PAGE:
BRUSSELS, Dec 1, 2014 (PPI Magazine) - It has taken a decade of research and development. But an innovative new material from Södra has made the journey from an idea in the lab to a customised solution for a variety of applications, supported by two partners in specialist niche P&B markets. Södra hopes its new bio-composite will have a significant impact on the market, not least as a more environmentally-friendly alternative to plastic.
As many ideas do, it all began with something completely different. A bright PHD student was looking for a job and found himself in the offices of a well-respected Swedish design agency where he was thrown the challenge of making a fully functional chair from a paper egg carton. And the rest, as they say, is history.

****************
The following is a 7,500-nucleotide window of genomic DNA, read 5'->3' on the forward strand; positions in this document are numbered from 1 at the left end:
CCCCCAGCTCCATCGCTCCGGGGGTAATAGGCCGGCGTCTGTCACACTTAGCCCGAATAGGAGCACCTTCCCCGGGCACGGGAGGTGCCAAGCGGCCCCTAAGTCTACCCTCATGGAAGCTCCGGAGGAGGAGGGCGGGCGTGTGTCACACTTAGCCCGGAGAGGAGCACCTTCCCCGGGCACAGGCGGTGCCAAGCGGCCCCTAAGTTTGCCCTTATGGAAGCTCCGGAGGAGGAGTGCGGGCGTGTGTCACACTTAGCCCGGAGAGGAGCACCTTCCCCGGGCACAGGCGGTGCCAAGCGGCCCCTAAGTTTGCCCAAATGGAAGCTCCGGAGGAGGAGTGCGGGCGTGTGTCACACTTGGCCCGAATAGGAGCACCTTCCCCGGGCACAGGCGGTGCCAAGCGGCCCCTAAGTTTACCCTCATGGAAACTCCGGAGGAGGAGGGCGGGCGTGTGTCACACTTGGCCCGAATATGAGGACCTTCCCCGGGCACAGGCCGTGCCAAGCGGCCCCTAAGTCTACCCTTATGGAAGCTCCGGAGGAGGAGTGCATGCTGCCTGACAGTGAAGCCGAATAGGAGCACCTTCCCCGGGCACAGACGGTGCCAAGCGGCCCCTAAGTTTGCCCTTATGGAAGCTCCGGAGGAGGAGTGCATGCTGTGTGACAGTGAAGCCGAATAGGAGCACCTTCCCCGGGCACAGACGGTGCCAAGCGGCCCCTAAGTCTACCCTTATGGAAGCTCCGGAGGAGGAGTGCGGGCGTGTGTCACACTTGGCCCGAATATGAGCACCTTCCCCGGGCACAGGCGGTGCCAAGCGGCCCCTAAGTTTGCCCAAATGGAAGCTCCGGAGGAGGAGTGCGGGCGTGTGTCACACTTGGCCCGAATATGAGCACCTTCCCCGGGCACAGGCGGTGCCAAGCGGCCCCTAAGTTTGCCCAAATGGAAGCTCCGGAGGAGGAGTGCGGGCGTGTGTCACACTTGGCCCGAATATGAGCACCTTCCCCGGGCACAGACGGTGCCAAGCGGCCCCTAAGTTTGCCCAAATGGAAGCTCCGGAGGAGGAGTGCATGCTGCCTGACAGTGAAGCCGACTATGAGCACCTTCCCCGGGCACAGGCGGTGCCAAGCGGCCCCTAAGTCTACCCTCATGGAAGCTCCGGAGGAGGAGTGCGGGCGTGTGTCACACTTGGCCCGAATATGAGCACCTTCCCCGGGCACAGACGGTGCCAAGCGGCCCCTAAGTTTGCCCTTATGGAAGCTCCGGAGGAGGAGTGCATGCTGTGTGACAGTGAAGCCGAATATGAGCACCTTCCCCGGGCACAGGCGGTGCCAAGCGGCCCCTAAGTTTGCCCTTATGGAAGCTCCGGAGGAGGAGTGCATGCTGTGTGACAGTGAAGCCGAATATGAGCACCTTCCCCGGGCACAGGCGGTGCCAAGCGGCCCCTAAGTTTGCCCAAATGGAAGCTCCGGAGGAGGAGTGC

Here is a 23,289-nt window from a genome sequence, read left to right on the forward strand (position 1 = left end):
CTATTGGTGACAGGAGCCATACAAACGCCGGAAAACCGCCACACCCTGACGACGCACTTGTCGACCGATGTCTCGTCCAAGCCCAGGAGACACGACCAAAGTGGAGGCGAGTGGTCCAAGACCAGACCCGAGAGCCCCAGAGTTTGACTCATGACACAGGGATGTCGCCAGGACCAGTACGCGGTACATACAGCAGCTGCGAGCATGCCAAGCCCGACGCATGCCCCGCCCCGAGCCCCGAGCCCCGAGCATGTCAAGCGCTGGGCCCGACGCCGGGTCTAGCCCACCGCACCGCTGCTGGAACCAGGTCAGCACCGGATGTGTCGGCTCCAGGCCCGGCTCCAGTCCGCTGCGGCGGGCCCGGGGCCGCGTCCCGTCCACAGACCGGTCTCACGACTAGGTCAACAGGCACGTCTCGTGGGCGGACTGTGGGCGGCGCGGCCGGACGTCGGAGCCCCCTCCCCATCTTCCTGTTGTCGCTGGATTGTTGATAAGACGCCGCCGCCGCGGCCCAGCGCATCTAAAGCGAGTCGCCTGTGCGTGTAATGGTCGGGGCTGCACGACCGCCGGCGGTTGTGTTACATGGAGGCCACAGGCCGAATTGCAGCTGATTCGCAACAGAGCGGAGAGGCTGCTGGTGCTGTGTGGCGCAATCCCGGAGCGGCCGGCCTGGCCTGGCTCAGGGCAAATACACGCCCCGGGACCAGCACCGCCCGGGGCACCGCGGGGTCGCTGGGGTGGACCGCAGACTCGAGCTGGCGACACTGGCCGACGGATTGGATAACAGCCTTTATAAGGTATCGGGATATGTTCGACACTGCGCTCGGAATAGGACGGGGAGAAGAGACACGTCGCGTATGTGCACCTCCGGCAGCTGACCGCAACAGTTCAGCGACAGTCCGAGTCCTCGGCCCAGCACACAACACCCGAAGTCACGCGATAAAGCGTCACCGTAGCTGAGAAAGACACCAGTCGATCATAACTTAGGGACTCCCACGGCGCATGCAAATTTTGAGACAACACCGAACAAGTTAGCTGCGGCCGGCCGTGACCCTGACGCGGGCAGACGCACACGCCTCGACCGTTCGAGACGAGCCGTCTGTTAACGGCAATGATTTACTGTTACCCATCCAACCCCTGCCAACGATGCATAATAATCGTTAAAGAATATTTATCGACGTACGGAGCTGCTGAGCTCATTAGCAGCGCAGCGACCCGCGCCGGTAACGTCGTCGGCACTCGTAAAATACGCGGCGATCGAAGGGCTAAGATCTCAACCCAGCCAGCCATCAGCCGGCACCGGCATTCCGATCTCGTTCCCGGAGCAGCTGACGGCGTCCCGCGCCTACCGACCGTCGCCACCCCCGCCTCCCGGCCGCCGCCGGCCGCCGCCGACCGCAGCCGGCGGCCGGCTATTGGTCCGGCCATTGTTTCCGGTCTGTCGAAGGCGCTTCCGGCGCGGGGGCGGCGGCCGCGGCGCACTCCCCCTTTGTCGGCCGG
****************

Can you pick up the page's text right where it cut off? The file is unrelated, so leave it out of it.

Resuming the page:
That history involved years of painstaking research and development at market pulp producer Södra, together with Swedish research institute, Innventia, the Swedish designer ClaessonKoivistoRune (CKR) and more recently, speciality papermaker and advanced materials group, James Cropper plc based in the UK and specialist converter, Swt Paper based in Sweden. The engagement of these two companies formed part of Södra's aim to commercialize the product through selective and strategic partnerships though the supply chain.